Pokka Pen

The Product

The Pokka Pen is a small plastic pen designed to be affordable and pocket-able. It's available in a wide range of colors and patterns, but the 3 I have to look at today are yellow, blue, and orange. The cap of the Pokka Pen attaches to the tail end to form a full length pen when in use, for more comfortable writing. Pokka also sent along a pocket clip and a notebook to take a look at as part of the kit.


This pen is a great idea, and a great execution. I love how small and light it is when carrying, and the 'pop' the two parts make when you pull them apart is very satisfying. There's a bit of play between the two pieces, and the light weight of the pen isn't as nice when you're writing with it - but I really think that's fine. This isn't the tool I'd use to write a 3 hour exam, but it's definitely something I can (and do) keep in a pocket in case I need to take a quick note, sign a receipt, or lend it to a friend. The writing experience reflects that as well. This is a bog-standard ball point pen, akin to what you might find in a Bic. Even so, it writes just fine. It works when I expect it to on all sorts of paper, and it's not unpleasant at all.
It would be impossible to get through this article without talking about the Fisher Bullet, so I'll get that out of the way now. Yes, this cap back design is functionally similar. I'm aware of that, and I'm certain that the people at Pokka are too. The biggest differentiating factor is the price - the Bullet goes for around $20, depending on sales. While I certainly don't think $20 is unreasonable to spend on a pen, some people will - especially if you loose it. The pack of 3 I have to look at today goes for under $9. I find the weight and solid build of the Fisher makes it a bit more comfortable to write with. The Pokka pen's lighter weight makes it more comfortable and easy to forget about in a pocket. The Pokka also writes nicer, since the pressurized ink Fisher uses is notoriously viscous. Both are available in a wide variety of colors and styles, so pick whichever suits you best.

Physical Dimensions

The pen measures 11.5 mm at the widest point, and the grip is 7.5 mm. Closed, the length is 83 mm, and it extends to 137.5 (including the tip) in use.
For size comparison: Pokka pen closed with clip, Fisher Bullet, Pokka pen open, Nitecore NTP40, Lumintop IYP365 Ti (not a pen).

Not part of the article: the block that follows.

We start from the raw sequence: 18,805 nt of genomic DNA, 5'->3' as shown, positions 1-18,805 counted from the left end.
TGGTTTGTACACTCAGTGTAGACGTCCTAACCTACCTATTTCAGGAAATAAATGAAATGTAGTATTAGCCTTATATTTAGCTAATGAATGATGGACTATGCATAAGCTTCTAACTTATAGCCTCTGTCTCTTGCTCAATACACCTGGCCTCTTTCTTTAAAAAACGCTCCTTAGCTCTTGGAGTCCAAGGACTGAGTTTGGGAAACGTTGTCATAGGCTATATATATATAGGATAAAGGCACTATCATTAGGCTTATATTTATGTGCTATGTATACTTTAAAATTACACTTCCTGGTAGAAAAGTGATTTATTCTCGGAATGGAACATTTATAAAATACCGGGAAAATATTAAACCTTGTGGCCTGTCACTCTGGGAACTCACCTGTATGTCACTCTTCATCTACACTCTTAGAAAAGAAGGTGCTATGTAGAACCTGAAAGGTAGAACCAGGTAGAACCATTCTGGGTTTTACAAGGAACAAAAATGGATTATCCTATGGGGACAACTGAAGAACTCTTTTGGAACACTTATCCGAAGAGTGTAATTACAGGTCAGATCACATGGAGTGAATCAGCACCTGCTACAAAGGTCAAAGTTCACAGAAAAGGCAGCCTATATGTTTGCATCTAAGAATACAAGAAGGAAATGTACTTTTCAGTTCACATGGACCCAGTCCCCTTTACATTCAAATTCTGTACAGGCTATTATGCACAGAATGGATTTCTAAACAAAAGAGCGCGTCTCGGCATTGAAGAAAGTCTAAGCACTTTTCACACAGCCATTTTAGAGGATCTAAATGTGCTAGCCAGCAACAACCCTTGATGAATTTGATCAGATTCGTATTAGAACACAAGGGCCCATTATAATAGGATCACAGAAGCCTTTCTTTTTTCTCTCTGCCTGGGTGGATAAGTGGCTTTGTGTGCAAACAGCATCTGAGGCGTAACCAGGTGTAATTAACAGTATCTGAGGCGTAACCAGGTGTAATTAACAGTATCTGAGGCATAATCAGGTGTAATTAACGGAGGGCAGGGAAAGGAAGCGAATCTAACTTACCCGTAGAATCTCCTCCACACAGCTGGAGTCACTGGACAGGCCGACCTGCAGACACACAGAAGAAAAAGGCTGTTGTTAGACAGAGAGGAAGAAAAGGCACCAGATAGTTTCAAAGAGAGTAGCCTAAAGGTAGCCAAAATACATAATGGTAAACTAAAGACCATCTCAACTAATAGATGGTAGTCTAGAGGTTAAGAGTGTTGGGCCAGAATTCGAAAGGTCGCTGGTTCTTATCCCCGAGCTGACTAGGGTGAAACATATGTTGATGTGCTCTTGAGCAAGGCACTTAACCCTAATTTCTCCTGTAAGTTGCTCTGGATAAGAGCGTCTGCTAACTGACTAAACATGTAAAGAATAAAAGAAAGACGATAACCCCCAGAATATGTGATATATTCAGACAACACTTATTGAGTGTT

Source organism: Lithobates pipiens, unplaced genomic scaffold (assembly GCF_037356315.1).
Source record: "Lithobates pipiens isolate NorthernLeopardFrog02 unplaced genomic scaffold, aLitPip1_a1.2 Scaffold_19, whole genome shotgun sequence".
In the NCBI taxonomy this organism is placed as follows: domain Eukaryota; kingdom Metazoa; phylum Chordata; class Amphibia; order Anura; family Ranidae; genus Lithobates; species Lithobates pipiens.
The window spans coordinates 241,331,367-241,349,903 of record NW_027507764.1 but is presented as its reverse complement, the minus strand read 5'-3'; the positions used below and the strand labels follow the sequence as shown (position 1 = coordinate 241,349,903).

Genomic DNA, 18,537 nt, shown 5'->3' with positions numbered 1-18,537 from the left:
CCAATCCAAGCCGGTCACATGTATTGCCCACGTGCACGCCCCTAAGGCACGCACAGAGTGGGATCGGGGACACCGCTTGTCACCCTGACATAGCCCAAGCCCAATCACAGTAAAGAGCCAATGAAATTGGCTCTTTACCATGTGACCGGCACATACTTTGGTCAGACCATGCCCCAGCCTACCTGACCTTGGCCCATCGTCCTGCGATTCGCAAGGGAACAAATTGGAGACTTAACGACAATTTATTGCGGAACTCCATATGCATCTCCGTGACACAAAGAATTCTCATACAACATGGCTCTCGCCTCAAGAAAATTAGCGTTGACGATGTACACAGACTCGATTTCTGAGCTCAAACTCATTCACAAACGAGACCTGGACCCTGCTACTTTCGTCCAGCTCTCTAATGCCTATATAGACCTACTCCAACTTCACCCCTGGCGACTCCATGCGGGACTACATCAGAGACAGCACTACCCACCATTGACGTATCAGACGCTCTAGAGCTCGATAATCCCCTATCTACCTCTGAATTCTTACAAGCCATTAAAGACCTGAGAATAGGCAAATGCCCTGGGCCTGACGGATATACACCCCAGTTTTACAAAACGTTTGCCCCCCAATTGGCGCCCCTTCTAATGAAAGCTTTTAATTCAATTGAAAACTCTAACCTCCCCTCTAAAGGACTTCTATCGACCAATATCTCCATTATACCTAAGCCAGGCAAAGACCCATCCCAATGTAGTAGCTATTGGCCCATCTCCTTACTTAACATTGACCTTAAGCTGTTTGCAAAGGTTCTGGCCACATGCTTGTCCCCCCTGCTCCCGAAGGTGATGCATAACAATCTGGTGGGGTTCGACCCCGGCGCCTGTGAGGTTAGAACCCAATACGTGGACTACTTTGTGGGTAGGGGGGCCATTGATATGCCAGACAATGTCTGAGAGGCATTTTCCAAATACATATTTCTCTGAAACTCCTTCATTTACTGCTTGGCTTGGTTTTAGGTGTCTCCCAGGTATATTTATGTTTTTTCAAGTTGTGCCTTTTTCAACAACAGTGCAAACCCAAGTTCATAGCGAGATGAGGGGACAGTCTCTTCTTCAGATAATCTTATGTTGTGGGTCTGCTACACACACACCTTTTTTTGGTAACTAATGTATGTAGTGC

The pen is made up of two pieces - the grip, and the cap.
The cap is a simple injection molded tube, closed on one end. The brand is molded into the side, but it doesn't stick out very far and isn't noticeable at first glance. There are some small marks from the injection process - but again, you have to be looking to find them.
The grip has two o-rings at the top to lock the cap in place either closed, or open as a full length pen. There's a black cap on this end that doesn't seem to be removable. When the cap is installed it can move a tiny bit if pressure is applied, and this seems to vary a bit across the 3 pens I have. Could be due to variance in the O-rings or the bodies themselves. If you wanted to further customize your pen, I'm sure you could find other colors of these O-rings to add your own flair.
The cartridge is friction fit into the grip, and can be replaced with a pair of pliers. There's no play or wiggle at all here.

Ergonomics and Retention

When writing, the cap sits high on the tail to give an almost full length pen. This gives the pen a very natural feel, no different to what most people are used to using in an office.
Even with these features, I think this pen is best suited as a back up or for short notes - I certainly wouldn't plan on writing an essay with it. The cap on the back of the pen adds to the length, but the pen is still much lighter than I like and has a bit of play to it. The grip section is comfortable, but smooth.
For retention, the add-on pocket clip can be slid over any part of the cap, directed either way. The clip has a good shape, and keeps a solid grip on both the pen and your pocket. For me, the biggest advantage is that the clip stops the pen from rolling away when in use.

Writing and Refills

Here's a visual comparison to a few of my most used pens and inks. The Pokka refill flows smoothly and doesn't get gummy in my experience, but it obviously doesn't glide as well as a rollerball or the Quink.
Refills aren't any standard format, but the company sells them in black, red, and blue. There's also a Pokka pen available with Rite in the Rain branding that uses a Fisher refill I would imagine to write similar to the PR4, though those are currently unavailable. 


Since Pokka also sent a little notebook, here's a few words on that. It's a standard Rite in the Rain book, with a black cover. I was surprised to find that the paper is much more natural feeling and nicer to write on than the Field Notes Explorer I usually use. I'm also a huge fan of the dot/line markings on these pages, and the two rulers on the back cover are a nice touch. Not much else I can say about it, but it's real nice. If you want a waterproof notebook, get one of these.



  • Great compact form factor
  • Lots of colors to choose from
  • Lightweight and inexpensive


  • Ergonomics aren't comfortable for extended writing
  • Some play between the cap and body of the pen

Notes and Links

This product was provided by the manufacturer. I was not paid to write this review, and have tried to be as unbiased as possible.
Manufacturer's product page (tracking link with coupon code)
Product listing on Amazon (affiliate link)